Lab 7: Four-bit Counter

Due: Sunday, December 12 at 23:59

In this lab, you will build an four-bit counter out of J-K flip-flops. To build the J-K flip-flops, you’re going to build a clocked S-R latch.


We will be using the CircuitVerse website to complete this assignment. To start the assignment, click on your name on the upper righthand side of the website. Go to “My Groups” and then select the group for this class and you should see “Lab 5” under assignments. Click the “Start Working” button to start the assignment. After you click “Start Working” you can click “Launch Simulator” to start creating the assignment.

You can find more details on how to use the circuitverse website here.

Clocked S-R latch

Your clocked S-R latch should behave as described in class and in the book. In particular, it should have three inputs, S, R, and C. When C is 1, the outputs Q and Q are controlled by S and R. When C is 0, the outputs should not change regardless of the values of S and R.

You may wish to review the slides.

The S-R latch must be a subcircuit.

J-K flip-flop

Your J-K flip-flop should be constructed from two S-R latches as a second subcircuit. The inputs to the circuit should be J, K, and C. The output should be Q.

Refer to Problem Set 8 for the construction of the J-K flip-flop.


Your main circuit is a four-bit counter which you will build out of four J-K flip-flops.

This circuit should not require any input from the user/viewer of the circuit; you should use the clock as input, and it should automatically make your counter increase by one for every clock cycle. Your output should be a binary number displaying the current count. You can either display this as 4 individual 1-bit outputs, or 1 four-bit output. Your counter should count through 0000, 0001, 0010, 0011, …, 1110, 1111 and then start over at 0000.

Let’s start by considering a 1-bit counter. Every clock cycle, the output should alternate between 0 and 1. See the timing diagram below. Notice how output X0X_0 alternates between 0 and 1 and it stays at each of those for an entire clock period (the interval between the blue lines).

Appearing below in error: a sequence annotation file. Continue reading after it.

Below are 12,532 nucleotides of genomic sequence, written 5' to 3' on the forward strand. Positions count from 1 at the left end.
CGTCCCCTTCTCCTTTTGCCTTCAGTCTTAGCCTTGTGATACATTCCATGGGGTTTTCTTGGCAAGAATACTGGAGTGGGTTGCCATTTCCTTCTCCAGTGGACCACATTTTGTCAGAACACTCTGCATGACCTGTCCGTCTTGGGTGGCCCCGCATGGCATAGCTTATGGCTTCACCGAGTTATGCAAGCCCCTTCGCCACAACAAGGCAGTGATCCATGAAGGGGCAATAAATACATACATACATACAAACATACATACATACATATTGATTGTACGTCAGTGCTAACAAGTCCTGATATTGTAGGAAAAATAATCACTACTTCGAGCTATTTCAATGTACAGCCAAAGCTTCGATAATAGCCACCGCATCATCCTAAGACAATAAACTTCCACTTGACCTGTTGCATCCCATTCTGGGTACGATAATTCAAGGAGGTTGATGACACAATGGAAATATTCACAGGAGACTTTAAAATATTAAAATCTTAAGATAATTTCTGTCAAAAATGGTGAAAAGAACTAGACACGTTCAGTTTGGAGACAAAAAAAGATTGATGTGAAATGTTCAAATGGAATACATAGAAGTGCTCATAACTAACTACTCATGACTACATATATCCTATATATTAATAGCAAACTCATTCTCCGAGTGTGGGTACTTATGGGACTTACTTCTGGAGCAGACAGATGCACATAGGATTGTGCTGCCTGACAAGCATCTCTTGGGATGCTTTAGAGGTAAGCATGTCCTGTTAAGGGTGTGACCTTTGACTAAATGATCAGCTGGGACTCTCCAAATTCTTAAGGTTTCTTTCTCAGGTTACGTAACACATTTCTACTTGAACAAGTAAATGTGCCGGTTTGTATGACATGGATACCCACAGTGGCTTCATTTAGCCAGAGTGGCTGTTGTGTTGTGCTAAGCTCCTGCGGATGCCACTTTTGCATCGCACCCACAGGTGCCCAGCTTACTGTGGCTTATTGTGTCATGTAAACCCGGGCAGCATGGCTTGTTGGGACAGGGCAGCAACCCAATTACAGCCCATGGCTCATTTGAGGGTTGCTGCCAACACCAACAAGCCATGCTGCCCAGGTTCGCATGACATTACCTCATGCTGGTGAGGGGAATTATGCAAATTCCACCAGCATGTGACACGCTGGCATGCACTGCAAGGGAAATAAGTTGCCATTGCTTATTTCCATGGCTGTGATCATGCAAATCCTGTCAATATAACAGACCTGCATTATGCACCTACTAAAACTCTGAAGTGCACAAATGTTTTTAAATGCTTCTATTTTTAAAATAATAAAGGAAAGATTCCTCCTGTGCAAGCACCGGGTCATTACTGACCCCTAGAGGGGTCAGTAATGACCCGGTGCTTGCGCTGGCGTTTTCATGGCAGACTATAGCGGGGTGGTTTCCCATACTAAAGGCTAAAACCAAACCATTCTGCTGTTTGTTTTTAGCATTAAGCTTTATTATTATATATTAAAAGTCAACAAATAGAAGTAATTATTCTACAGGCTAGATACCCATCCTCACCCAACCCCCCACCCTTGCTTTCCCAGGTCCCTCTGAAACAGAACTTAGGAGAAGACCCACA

One-bit counter

Look at Problem Set 8. There is a particular configuration of inputs to a J-K flip-flop that causes the output to “toggle” between 0 and 1 every time its clock input, C, changes from 1 to 0. Using a single J-K flip-flop, you can construct a 1-bit counter.

Next, let’s build a 2-bit counter. This should count as 00, 01, 10, 11, 00. Notice that the least-significant bit, X0X_0, toggles on every clock cycle but X1X_1 only toggles when X0X_0 changes from a 1 to a 0, not when the clock changes from a 1 to a 0. In the image below, the blue vertical lines correspond to the counter values 00, 01, 10, 10, 11, 00, from left to right.

Two-bit counter

To get a 2-bit counter, we just need two J-K flip-flops with appropriate J and K values and with the clock input of the second J-K flip-flop being the output from the first flip-flop.

Similarly, we can build a 3-bit counter by adding another flip-flop. Look at the timing diagram below. When does X2X_2 toggle?

Three-bit counter

We can continue this process to get a 4-bit counter.

Four-bit counter

Implementation plan

You are required to build this counter using only with basic logic gates (i.e., AND, OR, NOT, NOR, NAND and XOR). You are not allowed to use the CircuitVerse latches and flip-flops. You should take the following steps.

  1. Build an S-R latch as a subcircuit;
  2. Build a J-K flip-flop as a subcircuit; and
  3. Build a four-bit counter out of four J-K flip-flops.

You are required to have a separate S-R latch and J-K flip-flop subcircuits to get full credit for the lab. You must build your own J-K flip-flops and S-R latches. Using the CircuitVerse latches of flip-flops will result in a failing grade for this lab.


Make sure to select the “save online” button to save your project. This will make your project available to us for grading.